WASHINGTON (AP) — President Joe Biden on Thursday announced a new round of sanctions targeting Russia after its invasion of Ukraine, charging that Russian leader Vladimir Putin “chose this war” and that his country will bear the consequences of his action.

The sanctions target Russian banks, oligarchs, and high-tech sectors, Biden said. The United States and its allies will block assets of four large Russian banks, impose export controls and sanction oligarchs

The penalties fall in line with the White House’s insistence that it would look to hit Russia’s financial system and Putin’s inner circle, while also imposing export controls that would aim to starve Russia’s industries and military of U.S. semiconductors and other high-tech products.

Biden, for now, held off imposing some of the most severe sanctions, including cutting Russia out of the SWIFT payment system, which allows for the transfers of money from bank to bank around the globe, or Russia’s energy sector.

Biden announced the sanctions as Ukraine’s government reported mounting casualties as Russian forces attack from the east, north and south.

Hours before the attack started, White House press secretary Jen Psaki on Wednesday ticked through a list of factors the Biden administration is watching, describing recent trends of rising borrowing costs for the Russian government, falling foreign investment in the country, increasing weakness of the ruble and shrinking fortunes for the “super-rich.”

She added that all of this had transpired “before the bite even takes place” from the new sanctions that the U.S. and its allies started to roll out Tuesday. After Putin announced the launch of military operations against Ukraine, President Joe Biden promised the U.S. and allies would announce “further consequences” Thursday against Russia for its “needless act of aggression.”

Experts with knowledge of how the U.S. imposes sanctions say the biggest determinant of the success of such measures won’t be in the valuation of Russian markets, the ruble or other assets.

“To be honest, there aren’t any formalized systems, processes or procedures where Treasury actually makes that assessment, so that’s an interesting shortcoming, but it’s a reality,” said Adam Smith, who served in the Obama administration as senior adviser in Treasury’s Office of Foreign Assets Control. “The bigger question is are these going to change President Putin’s mind.”

Smith stressed that the market costs of sanctions shouldn’t be the only measure of success but they should also include consideration of what they might have prevented.

Citing the limited round of 2014 U.S. and European sanctions issued on various individuals and entities, Smith said Putin “took Crimea, but theoretically without those 2014 sanctions they could’ve gone into Kyiv.”

He said Treasury and the administration juggle many challenges, but “the task of measuring success is somewhat of a fool’s errand.”

The administration, in its first tranche of sanctions Tuesday, moved to cut off Russia’s government from Western finance, sanctioning two banks and blocking it from trading debt on U.S. and European markets. On Wednesday, Biden allowed sanctions to move forward against the company that built the Russia-to-Germany Nord Stream 2 gas pipeline and against the company’s CEO.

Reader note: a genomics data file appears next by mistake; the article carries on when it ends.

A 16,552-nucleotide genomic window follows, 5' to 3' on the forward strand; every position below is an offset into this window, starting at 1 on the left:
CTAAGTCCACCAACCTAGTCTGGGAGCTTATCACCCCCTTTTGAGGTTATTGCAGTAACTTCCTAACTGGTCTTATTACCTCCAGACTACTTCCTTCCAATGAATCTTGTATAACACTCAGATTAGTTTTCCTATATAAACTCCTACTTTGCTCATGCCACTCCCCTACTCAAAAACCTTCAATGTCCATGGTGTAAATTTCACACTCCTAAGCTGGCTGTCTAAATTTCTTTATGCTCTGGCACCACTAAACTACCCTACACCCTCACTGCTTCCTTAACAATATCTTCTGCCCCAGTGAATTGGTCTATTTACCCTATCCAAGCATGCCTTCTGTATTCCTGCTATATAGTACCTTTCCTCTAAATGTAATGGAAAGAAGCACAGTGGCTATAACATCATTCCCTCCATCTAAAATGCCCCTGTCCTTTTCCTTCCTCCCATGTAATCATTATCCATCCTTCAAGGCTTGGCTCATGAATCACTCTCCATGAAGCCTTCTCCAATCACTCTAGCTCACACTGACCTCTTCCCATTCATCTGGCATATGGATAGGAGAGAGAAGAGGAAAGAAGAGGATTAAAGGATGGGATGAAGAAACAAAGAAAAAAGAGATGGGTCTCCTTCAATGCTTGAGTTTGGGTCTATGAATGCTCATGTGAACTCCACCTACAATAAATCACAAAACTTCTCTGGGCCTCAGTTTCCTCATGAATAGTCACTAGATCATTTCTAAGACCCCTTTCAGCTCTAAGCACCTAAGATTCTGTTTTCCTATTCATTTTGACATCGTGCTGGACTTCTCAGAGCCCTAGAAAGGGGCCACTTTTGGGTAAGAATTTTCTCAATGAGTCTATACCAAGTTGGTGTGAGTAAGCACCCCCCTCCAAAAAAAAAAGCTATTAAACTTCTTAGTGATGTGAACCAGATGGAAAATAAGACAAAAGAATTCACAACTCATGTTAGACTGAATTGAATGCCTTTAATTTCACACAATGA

Nicholas Mulder, a professor of modern European history at Cornell University, says there are sometimes concrete measures of successful sanctions. He cited the restrictions on Iran’s growth, particularly from 2011 to 2015, when crude oil exports dropped by more than half.

In April 2015, then-Treasury Secretary Jack Lew said Iran’s economy had shrunk by 20% due to sanctions, according to a Congressional Research Service report.

But Mulder says that since Russia is a massive economy, the mathematics on sanctions enforcement and their success will look different, saying “it quickly becomes difficult in terms of repercussions on global markets.”

That’s why sanctions are often imposed on individuals, not an entire economy.

One example analysts have cited of how sanctions can work is China’s Huawei Technologies Ltd., the biggest global supplier of telecom switching equipment and once a top smartphone brand. American officials say it is a security risk and might help Chinese spying, an accusation the company denies.

Huawei is barred from buying most U.S. components and technology under a 2019 order by then-President Donald Trump. The loss of Google’s popular music, maps and other services crippled its smartphone business. Huawei, the top-selling smartphone maker in early 2020, sold its lower-priced phone brand Honor and has fallen out of the global top five.

U.S. and European sanctions could take a similar approach, barring export of electronic components that Russia’s defense industry and economy need but can’t produce themselves.

William C. Wohlforth, faculty director at the Dartmouth Institute for Global Security, said the most recent financial penalties should be viewed as a “warning shot across the bow about what could be done.”

“The only indicator that matters is whether it deters Putin from further moves in Ukraine,” he said. “Sanctions on this or that oligarch will have zero effect.”

Mulder said measuring success will also be difficult as Asian economies now take on a larger chunk of trading with Russia than they had in 2014, when sanctions were imposed when Russia annexed Crimea from Ukraine.

“There are ways of adjusting trade,” Mulder said, given that non-European countries will maintain commerce with Russia.